ESG strategies and green bond products have been dismissed as meaningless efforts to address climate change.
In a just-published series of critical articles in The Wall Street Journal, columnist James Mackintosh outlines the “failed promise” of ESG investing and describes it as “absurd” to claim that investments in green bonds deliver higher yields. He also warns that “bubbles” in sustainable investing can “sink your portfolio” and lectures that investors who think they can both save the world and make a profit need to go back to basics. His conclusion: “These investments don’t do much to make the world a better place.”
That’s a strongly worded attack against the estimated $121 trillion of assets under management by global signatories to the U.N.’s Principles for Responsible Investment aimed at a variety of ESG-related investments. His analysis touches on some seriously problematic issues with mission-driven investing, but the heated rhetoric challenges the very premise of the fastest growing trends in investing. To Macintosh, values don’t matter in investing — just value, i.e., shareholder profits.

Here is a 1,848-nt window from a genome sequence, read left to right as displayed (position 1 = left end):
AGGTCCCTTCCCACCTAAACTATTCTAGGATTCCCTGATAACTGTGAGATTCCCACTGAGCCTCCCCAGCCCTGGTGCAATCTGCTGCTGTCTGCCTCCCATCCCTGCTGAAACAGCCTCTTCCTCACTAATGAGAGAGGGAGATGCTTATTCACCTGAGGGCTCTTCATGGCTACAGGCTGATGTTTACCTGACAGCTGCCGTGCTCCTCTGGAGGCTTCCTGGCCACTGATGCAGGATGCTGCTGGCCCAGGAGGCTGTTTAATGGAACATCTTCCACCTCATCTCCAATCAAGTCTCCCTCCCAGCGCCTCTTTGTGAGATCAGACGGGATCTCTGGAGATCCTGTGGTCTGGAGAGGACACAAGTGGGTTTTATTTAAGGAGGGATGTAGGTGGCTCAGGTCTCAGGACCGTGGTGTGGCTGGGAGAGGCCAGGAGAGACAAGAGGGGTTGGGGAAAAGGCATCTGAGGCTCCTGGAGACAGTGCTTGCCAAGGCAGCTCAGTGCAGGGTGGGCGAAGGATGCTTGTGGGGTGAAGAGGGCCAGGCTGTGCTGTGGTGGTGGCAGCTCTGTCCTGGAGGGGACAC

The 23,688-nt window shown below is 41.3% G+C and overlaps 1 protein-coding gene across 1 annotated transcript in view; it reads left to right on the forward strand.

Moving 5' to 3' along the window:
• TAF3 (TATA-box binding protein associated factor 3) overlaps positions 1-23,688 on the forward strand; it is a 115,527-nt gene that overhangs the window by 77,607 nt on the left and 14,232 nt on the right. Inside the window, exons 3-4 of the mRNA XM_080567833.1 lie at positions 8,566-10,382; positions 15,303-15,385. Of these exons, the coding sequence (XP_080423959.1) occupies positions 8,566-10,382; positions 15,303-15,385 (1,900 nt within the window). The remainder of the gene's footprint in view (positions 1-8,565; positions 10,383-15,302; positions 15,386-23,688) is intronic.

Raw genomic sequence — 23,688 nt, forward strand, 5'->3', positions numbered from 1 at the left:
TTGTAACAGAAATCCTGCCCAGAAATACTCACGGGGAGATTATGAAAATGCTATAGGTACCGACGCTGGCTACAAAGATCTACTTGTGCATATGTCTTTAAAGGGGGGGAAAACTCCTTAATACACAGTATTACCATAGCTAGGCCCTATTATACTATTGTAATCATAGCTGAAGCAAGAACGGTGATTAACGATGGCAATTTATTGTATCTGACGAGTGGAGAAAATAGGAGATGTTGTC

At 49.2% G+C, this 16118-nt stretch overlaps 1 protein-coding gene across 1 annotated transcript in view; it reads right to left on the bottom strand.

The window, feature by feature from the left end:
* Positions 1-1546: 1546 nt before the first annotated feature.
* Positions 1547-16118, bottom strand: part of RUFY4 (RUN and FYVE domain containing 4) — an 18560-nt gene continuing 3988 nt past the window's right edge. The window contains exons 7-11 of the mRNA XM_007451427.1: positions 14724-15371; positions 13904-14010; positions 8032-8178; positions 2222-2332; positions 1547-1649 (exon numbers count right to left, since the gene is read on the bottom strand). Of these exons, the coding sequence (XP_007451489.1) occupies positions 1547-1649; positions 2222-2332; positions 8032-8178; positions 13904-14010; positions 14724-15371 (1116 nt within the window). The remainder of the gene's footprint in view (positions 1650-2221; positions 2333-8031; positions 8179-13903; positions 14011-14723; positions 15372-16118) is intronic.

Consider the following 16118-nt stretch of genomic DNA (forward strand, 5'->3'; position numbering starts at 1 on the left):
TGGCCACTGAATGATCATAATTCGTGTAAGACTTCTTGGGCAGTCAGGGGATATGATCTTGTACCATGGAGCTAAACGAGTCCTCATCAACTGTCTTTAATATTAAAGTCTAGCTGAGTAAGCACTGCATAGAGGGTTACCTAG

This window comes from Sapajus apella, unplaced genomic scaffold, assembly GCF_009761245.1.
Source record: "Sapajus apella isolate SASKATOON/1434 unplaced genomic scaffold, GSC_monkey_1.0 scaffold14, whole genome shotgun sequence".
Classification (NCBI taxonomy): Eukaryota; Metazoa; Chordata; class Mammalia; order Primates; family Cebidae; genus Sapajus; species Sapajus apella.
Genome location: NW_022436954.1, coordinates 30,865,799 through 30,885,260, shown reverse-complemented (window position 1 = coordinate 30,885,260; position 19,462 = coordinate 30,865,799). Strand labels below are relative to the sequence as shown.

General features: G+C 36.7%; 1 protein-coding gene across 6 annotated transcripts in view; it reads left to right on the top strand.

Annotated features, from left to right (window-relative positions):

The series lit up threads of online comments from ESG advocates. Generally, the articles were perceived as a superficial “hit job” hosted by a hostile Murdoch-owned media source. Singled out for specific criticism were Macintosh’s assertions that “what’s better for the environment is worse for the investor” and “If ESG truly offers rewards to investors, it brings no virtue. If it is virtuous, expect a lower reward.” Several cited Morningstar’s recent report, Why Sustainable Strategies Outperformed in 2021, to refute these underperformance claims.
It’s hardly shocking that The Journal would take such a stridently purist shareholder capitalism point of view on climate-related finance issues. As recently as 2018, the paper told one ESG pioneer, Jeff Gitterman, that it would never publish stories on climate change or sustainable investing (that position has since changed). So it’s not surprising that ESG investors like Gitterman, co-founding partner and creator of Sustainable, Impact and ESG Investing Services at Gitterman Wealth Management, are challenging the columnist’s view.